If my dad, George Edwin Farrar, wrote a lot of letters home, they have been lost over the years.  And there is no evidence of a diary.  I do have some letters he wrote to his mother, which I will publish.

The most treasured letters I have are the letters to my grandmother from the families of other members of the Buslee crew after the September 28, 1944 mid-air collision between their B17, Lead Banana, and another 384th Bomber Group B17, Lazy Daisy.  These letters show how slowly news traveled during WWII, and how much anguish families experienced not knowing the fate of their loved ones for such a long time.

When an airman jumps from an airplane, he is in free fall until he deploys his parachute.  His life hangs in the balance until the parachute stops the free fall and glides him gently down to earth.  Without the chute, his descent would be much faster, and with a very unpleasant abrupt ending.

Here at home, the families of the men involved in the September 28, 1944 mid-air collision were all in free fall for a very long time.  I imagine, for the families that eventually found their boys were alive, they felt an emotion very like the airman whose parachute opens and sets him down again on earth, an elation.

But for the families whose agony of not knowing continued for so long, the abrupt news that their sons wouldn’t be coming back from war would emotionally be like never deploying the chute and hitting the ground at full speed.  At first, with the pain, there would be disbelief.  The news took so long in coming that it must be wrong.  Families still hoped for a good outcome and still waited in free fall, as if when hitting the ground, they were to bounce back into the realm of not knowing.  Perhaps the second landing would be more gentle.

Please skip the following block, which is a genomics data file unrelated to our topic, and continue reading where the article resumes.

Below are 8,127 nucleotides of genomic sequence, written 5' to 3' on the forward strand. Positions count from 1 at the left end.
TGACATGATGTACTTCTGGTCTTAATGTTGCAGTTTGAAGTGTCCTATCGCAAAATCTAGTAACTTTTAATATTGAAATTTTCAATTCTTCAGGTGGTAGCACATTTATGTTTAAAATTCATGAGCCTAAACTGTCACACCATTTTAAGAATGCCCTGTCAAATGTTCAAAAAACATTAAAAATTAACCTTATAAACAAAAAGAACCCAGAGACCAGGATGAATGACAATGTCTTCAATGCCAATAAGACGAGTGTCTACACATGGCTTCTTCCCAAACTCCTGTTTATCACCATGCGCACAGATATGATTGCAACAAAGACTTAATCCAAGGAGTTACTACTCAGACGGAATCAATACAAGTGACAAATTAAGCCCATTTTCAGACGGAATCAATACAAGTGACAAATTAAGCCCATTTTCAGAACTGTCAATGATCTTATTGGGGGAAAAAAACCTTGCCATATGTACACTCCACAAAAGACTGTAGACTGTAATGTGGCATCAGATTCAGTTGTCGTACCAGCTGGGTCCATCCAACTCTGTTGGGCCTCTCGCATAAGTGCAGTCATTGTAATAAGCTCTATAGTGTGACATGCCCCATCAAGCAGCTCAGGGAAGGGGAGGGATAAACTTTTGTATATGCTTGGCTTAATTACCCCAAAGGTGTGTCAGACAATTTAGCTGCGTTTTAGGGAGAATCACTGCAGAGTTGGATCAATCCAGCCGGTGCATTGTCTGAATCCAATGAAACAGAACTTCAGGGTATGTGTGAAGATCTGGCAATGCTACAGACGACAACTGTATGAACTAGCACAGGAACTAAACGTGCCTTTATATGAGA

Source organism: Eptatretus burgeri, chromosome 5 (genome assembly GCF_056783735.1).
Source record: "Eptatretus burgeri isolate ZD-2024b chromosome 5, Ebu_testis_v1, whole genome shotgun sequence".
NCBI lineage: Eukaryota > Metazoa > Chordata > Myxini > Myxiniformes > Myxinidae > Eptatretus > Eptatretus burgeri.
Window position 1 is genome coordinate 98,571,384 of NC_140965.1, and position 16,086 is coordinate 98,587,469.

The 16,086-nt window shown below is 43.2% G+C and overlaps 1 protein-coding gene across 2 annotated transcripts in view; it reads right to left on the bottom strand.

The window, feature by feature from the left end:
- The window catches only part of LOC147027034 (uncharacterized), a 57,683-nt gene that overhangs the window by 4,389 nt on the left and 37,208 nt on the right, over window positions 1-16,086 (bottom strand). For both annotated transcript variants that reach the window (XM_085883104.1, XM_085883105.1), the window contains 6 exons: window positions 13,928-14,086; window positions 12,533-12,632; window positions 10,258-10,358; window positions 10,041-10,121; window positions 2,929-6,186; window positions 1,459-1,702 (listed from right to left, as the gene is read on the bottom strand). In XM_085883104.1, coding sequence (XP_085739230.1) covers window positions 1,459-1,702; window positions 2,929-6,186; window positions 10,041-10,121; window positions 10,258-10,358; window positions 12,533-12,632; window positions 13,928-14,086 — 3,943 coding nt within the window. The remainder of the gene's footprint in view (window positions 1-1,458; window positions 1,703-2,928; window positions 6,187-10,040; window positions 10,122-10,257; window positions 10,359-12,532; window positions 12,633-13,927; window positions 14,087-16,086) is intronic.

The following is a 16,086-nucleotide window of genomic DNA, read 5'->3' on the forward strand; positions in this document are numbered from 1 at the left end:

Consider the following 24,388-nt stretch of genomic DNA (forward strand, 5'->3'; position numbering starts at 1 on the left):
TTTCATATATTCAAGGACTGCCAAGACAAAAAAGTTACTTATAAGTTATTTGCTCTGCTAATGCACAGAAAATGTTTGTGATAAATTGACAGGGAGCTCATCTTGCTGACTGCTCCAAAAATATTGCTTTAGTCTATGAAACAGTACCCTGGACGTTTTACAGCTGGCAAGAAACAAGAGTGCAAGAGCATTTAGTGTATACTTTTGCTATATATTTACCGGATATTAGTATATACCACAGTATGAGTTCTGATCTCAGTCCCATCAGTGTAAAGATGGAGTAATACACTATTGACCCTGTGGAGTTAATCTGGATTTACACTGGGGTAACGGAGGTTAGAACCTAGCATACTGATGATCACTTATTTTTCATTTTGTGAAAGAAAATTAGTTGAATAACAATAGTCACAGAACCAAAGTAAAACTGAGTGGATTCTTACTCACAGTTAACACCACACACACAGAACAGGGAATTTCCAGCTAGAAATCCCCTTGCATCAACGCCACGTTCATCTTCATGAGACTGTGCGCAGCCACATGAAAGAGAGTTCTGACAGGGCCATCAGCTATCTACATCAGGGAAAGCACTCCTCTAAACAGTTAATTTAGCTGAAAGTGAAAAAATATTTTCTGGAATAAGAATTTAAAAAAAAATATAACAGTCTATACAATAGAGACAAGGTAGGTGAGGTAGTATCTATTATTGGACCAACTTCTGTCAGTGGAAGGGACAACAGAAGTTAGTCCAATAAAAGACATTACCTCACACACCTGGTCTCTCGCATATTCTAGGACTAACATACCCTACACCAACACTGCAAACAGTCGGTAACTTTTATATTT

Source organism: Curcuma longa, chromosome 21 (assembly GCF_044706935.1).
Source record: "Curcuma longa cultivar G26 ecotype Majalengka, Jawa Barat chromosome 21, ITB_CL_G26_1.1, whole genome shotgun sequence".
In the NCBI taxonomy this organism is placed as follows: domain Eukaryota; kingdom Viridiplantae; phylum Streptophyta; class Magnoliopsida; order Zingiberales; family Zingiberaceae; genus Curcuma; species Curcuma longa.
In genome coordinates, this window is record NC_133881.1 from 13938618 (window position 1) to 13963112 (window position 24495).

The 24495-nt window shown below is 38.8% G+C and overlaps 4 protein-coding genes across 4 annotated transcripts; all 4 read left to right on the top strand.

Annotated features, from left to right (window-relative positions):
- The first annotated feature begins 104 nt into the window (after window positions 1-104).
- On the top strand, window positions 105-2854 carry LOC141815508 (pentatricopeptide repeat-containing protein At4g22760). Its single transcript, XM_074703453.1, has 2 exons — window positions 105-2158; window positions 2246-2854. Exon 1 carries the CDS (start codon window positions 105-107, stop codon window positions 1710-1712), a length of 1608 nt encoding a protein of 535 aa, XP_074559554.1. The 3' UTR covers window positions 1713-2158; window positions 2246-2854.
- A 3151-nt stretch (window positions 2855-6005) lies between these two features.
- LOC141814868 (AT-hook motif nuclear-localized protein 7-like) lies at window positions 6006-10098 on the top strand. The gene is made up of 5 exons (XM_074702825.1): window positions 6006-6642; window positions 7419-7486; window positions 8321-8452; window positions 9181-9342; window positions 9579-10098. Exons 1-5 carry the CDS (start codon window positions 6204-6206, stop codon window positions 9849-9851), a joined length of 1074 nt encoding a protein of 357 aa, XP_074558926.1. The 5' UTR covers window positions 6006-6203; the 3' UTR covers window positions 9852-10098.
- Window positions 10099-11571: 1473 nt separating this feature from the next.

I will start publishing the letters I have, sharing the information and emotions they represent.  The first will be letters my dad wrote home before beginning combat duty, and I will soon get to the ones the families of the crew sent to my grandmother while they were all waiting for news of their sons.

I will also publish official letters and documents that my grandmother received from the government.  One of my purposes is to try to show the timing of news to the families in relation to what was actually happening.  News from Germany was very slow in coming and so was very outdated.

If anyone has any letters that were written by my grandmother, Mrs. Carroll J. (Raleigh) Farrar, during WWII, I would very much appreciate hearing from you and obtaining copies.  Also, copies of any letters home from any of the Buslee crew that describe what life was like at Grafton Underwood or during prior training or combat missions, would be appreciated.  I would like to get a better feel for what life was like for these boys and their families during this time period.  Please contact me.

© Cindy Farrar Bryan and The Arrowhead Club, 2013